Fanfiction: Moyuan and Bai Qian, Book 2 - Chapter 8, Part 5 (Ten Miles of Peach Blossoms 三生三世十里桃花)

Chapter 8 - Divided

Part 5

written by LalaLoop, consulting by Bunny, edited by Kakashi

Something was wrong and Bai Qian could not understand what it was, something that had created a deadly hollowness inside her. It was not Zheyan’s death, or Moyuan’s betrayal, or how their meeting at Kunlun had gone. It was an unsettling darkness that consisted of all things she was terrified of, threatening to take away what she had left.

For how long, Bai Qian did not know, she had sat by the lake of Qingqiu, chasing one thought after another with very little result.

Perhaps the wrongness lay in her persistence to hold on to the trust she used to have in him, and the fear of having to live without it - the very fear that was hovering above her like a dark cloud, promising of further disaster, so frightening that every other moment she thought about how easy everything would become if she could swallow some Oblivion Potion now, if she could hide inside that meditation room, cling to him, and not face that fear of knowing the truth about him.

She had raged at him, had thrown at him the most hurtful things she could think of, that she knew he feared; yet he had been looking back at her with blank eyes that gave away nothing. And when they had parted ways, when there was no one for her to take the rest of her anger out on, no way to distract herself from her own pain, she was forced to recall those eyes, which only brought more pain and worst of all, confusion.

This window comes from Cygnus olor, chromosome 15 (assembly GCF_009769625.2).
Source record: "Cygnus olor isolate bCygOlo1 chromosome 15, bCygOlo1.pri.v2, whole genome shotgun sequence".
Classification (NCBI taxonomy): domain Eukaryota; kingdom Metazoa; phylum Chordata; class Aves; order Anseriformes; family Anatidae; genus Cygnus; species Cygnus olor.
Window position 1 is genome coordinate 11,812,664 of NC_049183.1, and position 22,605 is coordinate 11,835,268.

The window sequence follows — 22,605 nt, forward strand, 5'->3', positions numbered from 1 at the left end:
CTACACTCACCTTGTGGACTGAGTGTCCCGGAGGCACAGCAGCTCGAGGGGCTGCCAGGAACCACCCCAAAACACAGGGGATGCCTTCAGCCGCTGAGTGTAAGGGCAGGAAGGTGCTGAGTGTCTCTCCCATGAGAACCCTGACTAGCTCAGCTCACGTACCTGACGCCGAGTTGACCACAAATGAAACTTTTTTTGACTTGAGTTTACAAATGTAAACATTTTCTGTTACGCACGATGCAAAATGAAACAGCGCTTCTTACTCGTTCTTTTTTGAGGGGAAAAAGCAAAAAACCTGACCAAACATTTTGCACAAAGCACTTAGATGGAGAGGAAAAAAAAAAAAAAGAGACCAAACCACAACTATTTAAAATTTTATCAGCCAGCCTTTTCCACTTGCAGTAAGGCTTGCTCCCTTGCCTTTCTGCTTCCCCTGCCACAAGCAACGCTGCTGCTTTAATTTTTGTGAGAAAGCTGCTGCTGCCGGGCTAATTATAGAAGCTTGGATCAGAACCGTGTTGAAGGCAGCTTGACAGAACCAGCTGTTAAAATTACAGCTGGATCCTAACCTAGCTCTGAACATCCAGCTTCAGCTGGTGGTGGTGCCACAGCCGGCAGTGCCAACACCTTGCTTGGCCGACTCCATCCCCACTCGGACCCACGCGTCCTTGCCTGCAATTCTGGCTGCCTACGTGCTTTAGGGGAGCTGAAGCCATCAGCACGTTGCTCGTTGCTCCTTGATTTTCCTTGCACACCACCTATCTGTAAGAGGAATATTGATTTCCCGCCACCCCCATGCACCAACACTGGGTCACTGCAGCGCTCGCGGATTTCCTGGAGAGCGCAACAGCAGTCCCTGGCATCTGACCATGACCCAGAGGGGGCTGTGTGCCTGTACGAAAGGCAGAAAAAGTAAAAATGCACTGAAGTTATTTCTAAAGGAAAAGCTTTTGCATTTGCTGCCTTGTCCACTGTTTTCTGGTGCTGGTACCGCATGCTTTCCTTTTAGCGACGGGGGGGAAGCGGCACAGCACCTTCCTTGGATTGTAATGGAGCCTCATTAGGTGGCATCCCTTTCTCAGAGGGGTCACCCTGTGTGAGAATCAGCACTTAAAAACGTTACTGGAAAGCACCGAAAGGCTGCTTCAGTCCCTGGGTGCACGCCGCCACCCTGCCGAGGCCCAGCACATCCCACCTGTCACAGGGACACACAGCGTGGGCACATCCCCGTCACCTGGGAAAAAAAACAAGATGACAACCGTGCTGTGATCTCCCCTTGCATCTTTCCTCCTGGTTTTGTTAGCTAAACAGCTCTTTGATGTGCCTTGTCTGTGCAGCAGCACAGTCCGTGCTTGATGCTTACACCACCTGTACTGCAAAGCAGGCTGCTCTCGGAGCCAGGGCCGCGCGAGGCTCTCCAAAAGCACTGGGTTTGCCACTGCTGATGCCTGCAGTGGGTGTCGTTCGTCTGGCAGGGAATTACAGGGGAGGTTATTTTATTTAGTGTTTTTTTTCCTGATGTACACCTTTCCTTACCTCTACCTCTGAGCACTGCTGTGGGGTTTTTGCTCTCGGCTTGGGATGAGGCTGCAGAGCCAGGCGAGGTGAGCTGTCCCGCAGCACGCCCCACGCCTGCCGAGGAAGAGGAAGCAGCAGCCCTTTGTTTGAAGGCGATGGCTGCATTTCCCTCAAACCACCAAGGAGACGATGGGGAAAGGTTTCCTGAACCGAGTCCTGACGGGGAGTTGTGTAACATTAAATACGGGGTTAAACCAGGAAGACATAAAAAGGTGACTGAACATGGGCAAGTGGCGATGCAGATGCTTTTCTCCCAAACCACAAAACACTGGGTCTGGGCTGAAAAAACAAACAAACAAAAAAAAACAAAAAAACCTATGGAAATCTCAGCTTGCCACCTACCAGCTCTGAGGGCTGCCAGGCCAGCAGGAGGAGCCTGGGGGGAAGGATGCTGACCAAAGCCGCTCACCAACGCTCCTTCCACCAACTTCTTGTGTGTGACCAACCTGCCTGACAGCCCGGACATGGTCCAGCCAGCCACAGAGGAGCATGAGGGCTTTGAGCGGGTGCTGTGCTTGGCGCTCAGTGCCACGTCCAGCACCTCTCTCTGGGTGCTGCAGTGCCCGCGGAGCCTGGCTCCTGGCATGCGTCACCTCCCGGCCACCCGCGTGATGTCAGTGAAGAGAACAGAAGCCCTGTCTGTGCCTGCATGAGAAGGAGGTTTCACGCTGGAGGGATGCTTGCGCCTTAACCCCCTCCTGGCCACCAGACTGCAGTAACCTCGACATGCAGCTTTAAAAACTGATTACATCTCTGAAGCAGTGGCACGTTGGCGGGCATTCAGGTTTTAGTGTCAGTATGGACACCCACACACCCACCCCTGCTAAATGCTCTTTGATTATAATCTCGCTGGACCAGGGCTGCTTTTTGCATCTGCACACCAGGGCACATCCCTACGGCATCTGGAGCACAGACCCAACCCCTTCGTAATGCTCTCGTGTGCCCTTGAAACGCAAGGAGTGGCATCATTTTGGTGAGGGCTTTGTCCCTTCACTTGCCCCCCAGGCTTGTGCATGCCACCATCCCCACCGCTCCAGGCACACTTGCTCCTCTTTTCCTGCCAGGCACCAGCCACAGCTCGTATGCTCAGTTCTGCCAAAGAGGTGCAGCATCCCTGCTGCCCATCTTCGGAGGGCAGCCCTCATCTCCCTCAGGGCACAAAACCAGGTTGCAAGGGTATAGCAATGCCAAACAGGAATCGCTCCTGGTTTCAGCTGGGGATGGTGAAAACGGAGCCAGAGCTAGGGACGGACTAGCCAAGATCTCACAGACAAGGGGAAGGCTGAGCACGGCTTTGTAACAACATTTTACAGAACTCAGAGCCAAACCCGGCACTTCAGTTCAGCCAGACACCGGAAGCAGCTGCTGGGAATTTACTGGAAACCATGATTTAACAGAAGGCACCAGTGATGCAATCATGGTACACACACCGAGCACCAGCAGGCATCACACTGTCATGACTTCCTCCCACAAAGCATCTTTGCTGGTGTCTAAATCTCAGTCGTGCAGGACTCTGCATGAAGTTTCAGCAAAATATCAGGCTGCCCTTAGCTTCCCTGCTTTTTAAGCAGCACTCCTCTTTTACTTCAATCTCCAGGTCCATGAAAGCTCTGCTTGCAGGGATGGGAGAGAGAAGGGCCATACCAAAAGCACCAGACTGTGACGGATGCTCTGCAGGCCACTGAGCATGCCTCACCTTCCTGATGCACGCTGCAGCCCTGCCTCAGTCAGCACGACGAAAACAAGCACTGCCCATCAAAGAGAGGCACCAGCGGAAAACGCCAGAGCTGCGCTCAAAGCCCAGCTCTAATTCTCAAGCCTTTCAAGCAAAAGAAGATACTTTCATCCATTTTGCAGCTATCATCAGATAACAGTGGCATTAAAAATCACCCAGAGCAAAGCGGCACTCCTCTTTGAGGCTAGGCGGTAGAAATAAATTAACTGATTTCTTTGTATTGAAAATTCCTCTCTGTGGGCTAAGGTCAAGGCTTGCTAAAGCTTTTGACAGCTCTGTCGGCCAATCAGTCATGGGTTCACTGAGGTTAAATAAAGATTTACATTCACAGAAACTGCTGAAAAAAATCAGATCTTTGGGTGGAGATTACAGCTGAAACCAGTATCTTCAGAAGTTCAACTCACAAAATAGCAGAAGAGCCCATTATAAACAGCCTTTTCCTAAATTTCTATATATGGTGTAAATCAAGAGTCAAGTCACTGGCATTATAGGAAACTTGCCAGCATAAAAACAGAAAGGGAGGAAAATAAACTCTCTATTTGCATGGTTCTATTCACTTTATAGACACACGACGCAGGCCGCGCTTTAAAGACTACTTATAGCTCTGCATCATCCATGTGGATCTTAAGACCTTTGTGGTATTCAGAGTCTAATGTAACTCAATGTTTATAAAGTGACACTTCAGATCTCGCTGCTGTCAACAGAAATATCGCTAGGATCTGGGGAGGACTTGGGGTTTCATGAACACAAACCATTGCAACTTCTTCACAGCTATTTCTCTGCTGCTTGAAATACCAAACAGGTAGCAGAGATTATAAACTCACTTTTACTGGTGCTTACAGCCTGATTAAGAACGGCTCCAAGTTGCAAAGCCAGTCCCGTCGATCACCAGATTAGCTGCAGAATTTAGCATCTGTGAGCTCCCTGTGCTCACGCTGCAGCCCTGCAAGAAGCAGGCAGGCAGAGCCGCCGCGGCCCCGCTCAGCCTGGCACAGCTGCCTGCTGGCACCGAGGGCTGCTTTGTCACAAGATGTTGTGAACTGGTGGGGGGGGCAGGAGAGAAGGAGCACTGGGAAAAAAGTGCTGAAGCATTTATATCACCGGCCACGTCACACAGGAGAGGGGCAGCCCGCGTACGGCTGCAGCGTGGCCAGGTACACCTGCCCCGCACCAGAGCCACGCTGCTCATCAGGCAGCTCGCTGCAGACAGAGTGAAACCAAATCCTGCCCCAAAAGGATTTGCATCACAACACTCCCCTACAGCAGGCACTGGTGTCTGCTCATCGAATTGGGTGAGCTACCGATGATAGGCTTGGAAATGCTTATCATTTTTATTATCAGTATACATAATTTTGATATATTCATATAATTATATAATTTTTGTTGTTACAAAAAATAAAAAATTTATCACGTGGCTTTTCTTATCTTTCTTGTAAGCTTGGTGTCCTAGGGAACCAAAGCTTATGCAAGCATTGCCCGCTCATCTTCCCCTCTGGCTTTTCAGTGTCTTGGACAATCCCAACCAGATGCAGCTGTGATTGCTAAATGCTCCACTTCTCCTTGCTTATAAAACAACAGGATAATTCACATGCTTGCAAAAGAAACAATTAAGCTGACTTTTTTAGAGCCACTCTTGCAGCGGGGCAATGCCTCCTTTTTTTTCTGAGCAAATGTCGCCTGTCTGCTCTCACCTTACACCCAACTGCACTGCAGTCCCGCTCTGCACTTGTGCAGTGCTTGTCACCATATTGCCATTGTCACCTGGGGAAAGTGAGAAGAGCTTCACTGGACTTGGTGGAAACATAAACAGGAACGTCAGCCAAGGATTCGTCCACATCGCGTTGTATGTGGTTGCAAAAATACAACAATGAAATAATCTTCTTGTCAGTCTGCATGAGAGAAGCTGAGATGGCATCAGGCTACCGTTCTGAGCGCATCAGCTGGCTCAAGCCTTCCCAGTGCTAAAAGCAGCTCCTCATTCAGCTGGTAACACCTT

She wanted to be sure. She had made it look as though she was sure in front of Moyuan. Everything was as clear as day and even Moyuan had not cared to defend himself. She had seen with her own eyes him taking Zheyan’s life. He had left the Nine Heavens while innocent people were fighting for their lives. That was more than she needed to know that her choice was right. But a strange fear was enveloping her like thick, cold fog when Bai Qian realized that she was not so sure after all.

No, perhaps she was, but her heart, with very little reason, was fighting with all its strength against that choice. It was telling her something despicable - that no evidence of a betrayal or collapsed ethics would be enough to tear her away from him completely. A large part of her was still searching every bit of her memory of the night Zheyan had died to find something, anything that could give her hope that it had not been real. Had her common sense left her? Of course all of it was real. But what did that say about her judgement all along? Arguing voices echoed in her head, pulling her back and forth from one side to the other.

The disappointment from her friends if they ever knew of her uncertainty... Bai Qian thought painfully, pulling her eyes shut for a moment.

She’d never truly had the courage to brush away what people said even though she often pretended so. Fengjiu was the brave one who would soldier on whatever the world had to say about her decisions. But she was not. She felt sick of herself and despised her own indecisiveness.

Yehua was drowned in concern and fear for A-li, Pojing and Yanzhi risked their lives to help them obtain the device, Fengjiu and Bifang had not been heard from, yet here she was, trying to muster sympathy for someone who’d betrayed them all.

The intense feeling of disgust mixed with rising tears made her grimace.

But still she found herself unable to stop thinking of the dreadful time at Kunlun just hours ago. It was no use, but she kept recounting his every word, every look, until her head hurt. But even then, her confusion did not alleviate.

What she remembered most clearly was a stranger who possessed the face and voice of someone she’d used to know, someone whose arms had been her anchor of safety and comfort, whose heart and mind she’d thought were hers.

All she could find now where he used to be was a dark blankness, that which the indifferent eyes and cold voice had left.